This past week I enjoyed several vimeos sent by one of our sisters in our archives department in Cincinnati. All were very enjoyable and I confess that I learn a lot of my community history whenever she sends these gems. Most photos pre-date digitized pictures. They have been retrieved from photo albums submitted by sisters or taken by community members assigned to document special days like entrance days, first vows, final vows, jubilees, celebrations of achievements in ministry—you name it. Many are from Brownie cameras and later the Polaroids, that clicked away recording the events. When video cameras showed up, we got into that act as well.
Watching these grainy and blurry-colored pictures is a real treat. I try to identify women I may know and I get perplexed when I can’t identify someone due to the ravages of years and the loss of their lives. But for the most part, I find this a very enjoyable experience.
But then I came to a section for the jubilarians of a certain year—way past. The pictures were entirely black and white and composed of mostly parents with their daughter, a Sister of Charity who was either entering on that day or celebrating an occasion like becoming a novice or a professed sister. The music accompanying the vimeo was vintage dance band selections of the 30’s and 40’s. It should have been thrilling for me but it became reflective and meditative. (Who would have thought Glenn Miller could have such an effect?) In the pictures we see mothers in flower-print dresses with long sleeves; their hair tied back and tucked under large hats. Fathers wore white shirts with the sleeves rolled up. Most of the parents, barely managing a wan smile, looked stiff standing with their daughter between them.
The seriousness of the parents in these photos struck me. They realized they were giving up someone, giving her as gift to the Church. To them it was a mystery and probably a worry as well. Will she be cared for when ill? Who will look after her for her needs? I’m sure these were some of their thoughts as they stood facing a camera that captured the intensity and the mystery of the moment. However, the daughter is always beaming in these photos; she is anticipating a new life, an adventure of a sort. Both make a beautiful gift: the mystery and love of giving a gift and the excitement and joy of being the gift!
I meet many people in my ministry who never think of themselves as gifts. But we are. Each one of us. We might come tied with tattered ribbons and used wrapping paper, but what is inside is beautiful. We have to believe this because God created each of us in God’s own image and likeness. What’s not to love my friends? What’s not to love? Those parents who gave their daughters to a religious community yielded an extraordinary gift. Their own flesh and blood placed in a context they did not understand but they did it out of faith even if reluctantly. And the daughters? Ever the thrill seekers, they became the gifts to many people who needed their love, wisdom, skills, dedication. Those daughters thrived and like all meaningful gifts: they meant something to those they ministered and loved. The parents showed us that this is how we give gifts and the daughters showed us this is how we use them.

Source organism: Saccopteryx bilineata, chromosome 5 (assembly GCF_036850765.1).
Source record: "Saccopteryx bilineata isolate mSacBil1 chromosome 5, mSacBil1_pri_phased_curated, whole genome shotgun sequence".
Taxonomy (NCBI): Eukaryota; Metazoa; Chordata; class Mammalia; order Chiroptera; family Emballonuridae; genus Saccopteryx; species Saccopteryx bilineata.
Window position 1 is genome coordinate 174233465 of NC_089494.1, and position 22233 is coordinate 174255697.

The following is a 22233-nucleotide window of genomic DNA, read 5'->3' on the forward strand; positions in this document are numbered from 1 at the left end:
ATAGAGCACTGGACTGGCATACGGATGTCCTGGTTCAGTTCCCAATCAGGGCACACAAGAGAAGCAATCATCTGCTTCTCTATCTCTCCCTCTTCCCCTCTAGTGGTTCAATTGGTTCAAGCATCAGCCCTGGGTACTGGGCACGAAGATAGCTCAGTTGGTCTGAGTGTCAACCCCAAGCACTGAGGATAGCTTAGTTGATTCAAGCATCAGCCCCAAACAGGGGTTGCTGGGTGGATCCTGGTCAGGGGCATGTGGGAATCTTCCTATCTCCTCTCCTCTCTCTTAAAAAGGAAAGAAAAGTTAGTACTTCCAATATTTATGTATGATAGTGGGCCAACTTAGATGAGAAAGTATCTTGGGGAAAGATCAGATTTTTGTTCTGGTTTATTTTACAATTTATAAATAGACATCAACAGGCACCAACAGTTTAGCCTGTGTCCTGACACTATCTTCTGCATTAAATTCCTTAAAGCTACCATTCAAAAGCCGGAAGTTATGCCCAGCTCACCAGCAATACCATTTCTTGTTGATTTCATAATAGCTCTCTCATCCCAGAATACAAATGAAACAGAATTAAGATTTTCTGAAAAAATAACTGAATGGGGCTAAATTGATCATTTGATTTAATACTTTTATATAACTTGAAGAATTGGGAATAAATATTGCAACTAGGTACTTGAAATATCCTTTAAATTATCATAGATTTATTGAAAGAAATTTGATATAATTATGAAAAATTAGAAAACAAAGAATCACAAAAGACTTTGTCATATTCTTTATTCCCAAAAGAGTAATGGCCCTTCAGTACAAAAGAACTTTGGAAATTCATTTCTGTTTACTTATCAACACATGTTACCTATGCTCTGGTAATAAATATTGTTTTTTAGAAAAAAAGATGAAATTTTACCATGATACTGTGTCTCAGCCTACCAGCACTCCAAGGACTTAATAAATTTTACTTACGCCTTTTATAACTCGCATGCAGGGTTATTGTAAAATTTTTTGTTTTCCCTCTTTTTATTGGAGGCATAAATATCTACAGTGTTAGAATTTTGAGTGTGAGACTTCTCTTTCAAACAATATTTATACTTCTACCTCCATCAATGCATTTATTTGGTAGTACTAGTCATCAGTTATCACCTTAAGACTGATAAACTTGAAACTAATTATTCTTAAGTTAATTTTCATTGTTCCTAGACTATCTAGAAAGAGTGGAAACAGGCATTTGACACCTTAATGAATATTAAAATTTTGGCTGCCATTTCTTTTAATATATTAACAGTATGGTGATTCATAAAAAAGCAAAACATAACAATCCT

Aware of gift and giving, of parents and child, I could not help but think and meditate on Mary as she accepted God’s invitation to be the Mother of Jesus. Here was a teenage woman full of doubt and anxiety asking herself if she is worthy to carry and give birth to a gift for the world. I’m sure Mary spent her life trying to understand the gift she was giving and the deep generosity it required of her to give it.
Our next step in the advent quest for deeper spirituality might be to reflect on what gift-giving actually means, especially when we don’t have any assurances about the gift we are offering. Like the parents in the photos I mentioned above. Just give it. Just give that gift and live the mystery. And how about the gift? You? You, the gift you are and can be for so many others? The gift your parents gave to the world no matter what your vocation is. Praise God that you are a gift and then live like it. Be for others. Let others be thrilled at the colors, joy, and music you bring to life proving that God loves them and we are all gifts in God’s image.
Reflect this week on St. Luke’s account of the Annunciation, 1:1-38. This beautiful story illuminates Mary’s worries but the angel assures her, “nothing is impossible with God.” She is preparing to give a gift to the world.
Remember that. You are a gift and nothing is impossible with God!
I wish all of you, continued blessings of this wonderful season of anticipation and hope and gift-giving.